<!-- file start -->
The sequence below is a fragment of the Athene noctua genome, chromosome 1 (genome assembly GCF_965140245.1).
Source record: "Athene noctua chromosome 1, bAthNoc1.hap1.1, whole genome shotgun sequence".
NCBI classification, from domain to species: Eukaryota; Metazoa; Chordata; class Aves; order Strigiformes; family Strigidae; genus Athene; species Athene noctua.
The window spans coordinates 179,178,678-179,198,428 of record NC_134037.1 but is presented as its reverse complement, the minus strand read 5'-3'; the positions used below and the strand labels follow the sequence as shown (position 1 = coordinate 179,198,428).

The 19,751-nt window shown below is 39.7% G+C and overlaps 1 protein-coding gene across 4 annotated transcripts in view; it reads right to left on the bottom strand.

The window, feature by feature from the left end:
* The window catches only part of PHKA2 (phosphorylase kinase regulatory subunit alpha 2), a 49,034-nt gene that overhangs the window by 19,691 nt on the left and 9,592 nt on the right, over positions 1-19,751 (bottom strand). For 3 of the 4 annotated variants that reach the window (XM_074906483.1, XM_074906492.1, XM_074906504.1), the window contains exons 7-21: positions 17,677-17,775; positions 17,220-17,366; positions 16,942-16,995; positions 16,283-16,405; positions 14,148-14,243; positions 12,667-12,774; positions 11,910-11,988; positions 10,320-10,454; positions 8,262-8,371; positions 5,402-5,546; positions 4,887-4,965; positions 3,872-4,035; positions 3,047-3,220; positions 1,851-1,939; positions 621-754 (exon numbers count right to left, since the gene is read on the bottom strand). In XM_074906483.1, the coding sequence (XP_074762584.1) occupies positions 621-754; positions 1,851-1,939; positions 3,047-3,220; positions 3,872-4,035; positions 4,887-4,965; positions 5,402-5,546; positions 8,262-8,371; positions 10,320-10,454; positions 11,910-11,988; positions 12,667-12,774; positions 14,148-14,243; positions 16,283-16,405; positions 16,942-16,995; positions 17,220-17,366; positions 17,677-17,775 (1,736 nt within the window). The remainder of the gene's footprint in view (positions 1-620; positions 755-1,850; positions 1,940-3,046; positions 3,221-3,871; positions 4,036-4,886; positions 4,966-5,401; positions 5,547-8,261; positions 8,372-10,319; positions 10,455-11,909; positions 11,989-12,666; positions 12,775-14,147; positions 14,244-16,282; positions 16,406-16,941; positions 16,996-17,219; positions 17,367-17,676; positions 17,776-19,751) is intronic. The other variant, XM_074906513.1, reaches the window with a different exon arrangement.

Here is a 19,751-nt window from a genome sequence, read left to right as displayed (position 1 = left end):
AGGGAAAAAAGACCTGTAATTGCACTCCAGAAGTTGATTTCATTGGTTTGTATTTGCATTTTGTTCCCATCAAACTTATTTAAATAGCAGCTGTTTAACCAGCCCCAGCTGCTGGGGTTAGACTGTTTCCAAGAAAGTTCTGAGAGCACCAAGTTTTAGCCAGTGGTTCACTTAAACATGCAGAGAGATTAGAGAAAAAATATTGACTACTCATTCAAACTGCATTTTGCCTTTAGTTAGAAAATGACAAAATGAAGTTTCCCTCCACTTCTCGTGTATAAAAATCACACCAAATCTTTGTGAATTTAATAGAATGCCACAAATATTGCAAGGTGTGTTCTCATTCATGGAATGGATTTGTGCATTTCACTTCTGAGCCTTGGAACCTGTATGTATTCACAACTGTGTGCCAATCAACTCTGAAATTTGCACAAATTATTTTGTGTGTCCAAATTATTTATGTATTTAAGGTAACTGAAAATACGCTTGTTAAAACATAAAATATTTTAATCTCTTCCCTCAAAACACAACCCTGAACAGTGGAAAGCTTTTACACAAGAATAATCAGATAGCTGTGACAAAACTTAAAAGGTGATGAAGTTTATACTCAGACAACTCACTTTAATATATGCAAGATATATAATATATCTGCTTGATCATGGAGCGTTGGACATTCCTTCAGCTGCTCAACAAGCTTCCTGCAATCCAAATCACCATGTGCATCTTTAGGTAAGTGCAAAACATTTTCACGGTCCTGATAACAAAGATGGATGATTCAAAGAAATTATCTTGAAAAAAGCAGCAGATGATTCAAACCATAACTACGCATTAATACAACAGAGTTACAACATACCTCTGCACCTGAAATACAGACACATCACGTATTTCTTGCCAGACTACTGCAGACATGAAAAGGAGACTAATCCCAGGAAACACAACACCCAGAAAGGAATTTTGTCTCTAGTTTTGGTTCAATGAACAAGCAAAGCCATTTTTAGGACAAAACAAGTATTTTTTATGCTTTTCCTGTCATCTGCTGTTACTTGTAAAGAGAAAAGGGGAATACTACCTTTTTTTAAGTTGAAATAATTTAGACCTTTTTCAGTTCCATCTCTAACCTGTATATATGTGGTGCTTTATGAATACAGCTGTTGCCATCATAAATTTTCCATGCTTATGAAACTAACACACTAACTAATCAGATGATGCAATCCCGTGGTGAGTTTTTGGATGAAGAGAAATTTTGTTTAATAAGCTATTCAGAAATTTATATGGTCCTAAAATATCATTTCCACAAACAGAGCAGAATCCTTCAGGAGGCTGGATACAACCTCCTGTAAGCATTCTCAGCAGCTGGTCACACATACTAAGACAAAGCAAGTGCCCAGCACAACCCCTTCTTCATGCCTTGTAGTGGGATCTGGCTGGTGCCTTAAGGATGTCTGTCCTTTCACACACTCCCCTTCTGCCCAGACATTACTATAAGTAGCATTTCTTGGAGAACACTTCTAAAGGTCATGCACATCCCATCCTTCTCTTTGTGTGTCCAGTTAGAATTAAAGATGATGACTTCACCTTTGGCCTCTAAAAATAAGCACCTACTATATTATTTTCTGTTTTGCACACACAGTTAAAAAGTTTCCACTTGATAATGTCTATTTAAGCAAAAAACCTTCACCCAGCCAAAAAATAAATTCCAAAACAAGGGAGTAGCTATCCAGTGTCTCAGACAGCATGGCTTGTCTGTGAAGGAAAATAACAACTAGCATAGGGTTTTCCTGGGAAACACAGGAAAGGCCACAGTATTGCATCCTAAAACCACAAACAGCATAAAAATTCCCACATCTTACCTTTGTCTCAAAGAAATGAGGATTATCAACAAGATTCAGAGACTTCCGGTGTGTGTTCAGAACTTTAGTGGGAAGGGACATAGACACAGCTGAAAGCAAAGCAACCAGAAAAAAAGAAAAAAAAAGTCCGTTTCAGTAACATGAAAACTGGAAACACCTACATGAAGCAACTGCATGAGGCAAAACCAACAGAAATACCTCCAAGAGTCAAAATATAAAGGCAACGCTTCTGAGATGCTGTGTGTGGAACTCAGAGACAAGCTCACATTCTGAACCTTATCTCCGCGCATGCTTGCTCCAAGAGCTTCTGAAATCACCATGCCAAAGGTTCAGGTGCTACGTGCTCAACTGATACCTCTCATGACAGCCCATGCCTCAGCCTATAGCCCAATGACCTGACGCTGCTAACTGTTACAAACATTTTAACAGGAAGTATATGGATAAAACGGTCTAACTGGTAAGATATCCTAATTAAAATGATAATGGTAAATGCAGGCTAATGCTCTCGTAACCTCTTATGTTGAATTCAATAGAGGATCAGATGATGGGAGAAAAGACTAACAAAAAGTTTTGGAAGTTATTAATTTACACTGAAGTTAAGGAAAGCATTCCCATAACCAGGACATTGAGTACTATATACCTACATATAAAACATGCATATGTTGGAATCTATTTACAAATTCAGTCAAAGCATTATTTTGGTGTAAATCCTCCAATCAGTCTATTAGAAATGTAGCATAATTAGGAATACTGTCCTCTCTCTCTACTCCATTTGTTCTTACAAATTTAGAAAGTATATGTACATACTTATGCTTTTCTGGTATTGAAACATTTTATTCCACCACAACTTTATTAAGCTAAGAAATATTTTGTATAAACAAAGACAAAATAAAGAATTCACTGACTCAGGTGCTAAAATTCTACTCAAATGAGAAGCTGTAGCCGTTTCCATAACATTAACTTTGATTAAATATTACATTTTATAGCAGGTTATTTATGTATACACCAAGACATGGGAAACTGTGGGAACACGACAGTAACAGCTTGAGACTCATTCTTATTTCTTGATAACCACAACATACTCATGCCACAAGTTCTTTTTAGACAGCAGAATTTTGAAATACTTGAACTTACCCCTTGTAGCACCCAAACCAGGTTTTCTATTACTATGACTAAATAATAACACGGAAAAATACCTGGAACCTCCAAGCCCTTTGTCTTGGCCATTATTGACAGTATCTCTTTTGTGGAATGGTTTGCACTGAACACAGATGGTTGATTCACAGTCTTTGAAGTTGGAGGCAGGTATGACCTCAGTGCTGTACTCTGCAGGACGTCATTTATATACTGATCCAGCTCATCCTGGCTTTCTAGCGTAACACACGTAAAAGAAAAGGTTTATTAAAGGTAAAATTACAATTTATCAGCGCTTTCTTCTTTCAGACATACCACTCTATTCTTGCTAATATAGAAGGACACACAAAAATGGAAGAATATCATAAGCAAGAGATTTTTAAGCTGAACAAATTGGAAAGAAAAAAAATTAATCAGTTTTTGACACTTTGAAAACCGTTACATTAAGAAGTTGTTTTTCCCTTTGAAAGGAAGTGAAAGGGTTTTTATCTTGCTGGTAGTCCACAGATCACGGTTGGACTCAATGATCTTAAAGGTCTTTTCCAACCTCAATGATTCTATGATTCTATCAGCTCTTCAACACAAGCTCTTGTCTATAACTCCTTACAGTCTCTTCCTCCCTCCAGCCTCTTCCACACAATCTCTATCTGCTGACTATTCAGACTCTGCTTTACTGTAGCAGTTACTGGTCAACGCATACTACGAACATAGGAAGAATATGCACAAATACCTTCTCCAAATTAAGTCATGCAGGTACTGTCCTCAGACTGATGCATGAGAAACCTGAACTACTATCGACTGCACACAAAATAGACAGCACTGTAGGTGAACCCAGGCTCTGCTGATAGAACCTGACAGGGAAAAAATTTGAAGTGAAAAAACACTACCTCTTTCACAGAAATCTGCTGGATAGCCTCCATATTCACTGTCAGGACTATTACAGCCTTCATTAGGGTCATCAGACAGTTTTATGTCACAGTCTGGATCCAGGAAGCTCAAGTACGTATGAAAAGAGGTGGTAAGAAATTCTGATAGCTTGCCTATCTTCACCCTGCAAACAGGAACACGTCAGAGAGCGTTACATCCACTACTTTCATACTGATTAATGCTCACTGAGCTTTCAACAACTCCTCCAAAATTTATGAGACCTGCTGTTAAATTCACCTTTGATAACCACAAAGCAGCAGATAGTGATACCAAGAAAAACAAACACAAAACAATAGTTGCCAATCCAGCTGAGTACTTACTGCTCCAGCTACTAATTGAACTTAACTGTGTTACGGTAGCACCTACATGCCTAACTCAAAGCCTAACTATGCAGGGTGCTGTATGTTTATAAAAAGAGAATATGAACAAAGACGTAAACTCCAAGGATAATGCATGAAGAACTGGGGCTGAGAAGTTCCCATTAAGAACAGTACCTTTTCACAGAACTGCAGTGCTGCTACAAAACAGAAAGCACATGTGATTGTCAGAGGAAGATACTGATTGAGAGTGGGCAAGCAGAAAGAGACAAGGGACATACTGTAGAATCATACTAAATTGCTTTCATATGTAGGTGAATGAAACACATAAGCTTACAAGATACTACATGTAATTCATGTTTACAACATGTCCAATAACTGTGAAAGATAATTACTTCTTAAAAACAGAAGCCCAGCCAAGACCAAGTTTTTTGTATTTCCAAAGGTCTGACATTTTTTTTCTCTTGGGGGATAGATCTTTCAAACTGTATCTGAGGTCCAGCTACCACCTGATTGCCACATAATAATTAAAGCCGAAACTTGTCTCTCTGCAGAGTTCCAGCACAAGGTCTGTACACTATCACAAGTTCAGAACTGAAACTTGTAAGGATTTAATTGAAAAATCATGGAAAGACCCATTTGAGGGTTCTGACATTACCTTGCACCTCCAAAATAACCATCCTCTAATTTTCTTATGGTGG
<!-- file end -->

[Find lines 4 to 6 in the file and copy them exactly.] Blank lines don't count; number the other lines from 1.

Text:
The window spans coordinates 179,178,678-179,198,428 of record NC_134037.1 but is presented as its reverse complement, the minus strand read 5'-3'; the positions used below and the strand labels follow the sequence as shown (position 1 = coordinate 179,198,428).

The 19,751-nt window shown below is 39.7% G+C and overlaps 1 protein-coding gene across 4 annotated transcripts in view; it reads right to left on the bottom strand.

The window, feature by feature from the left end: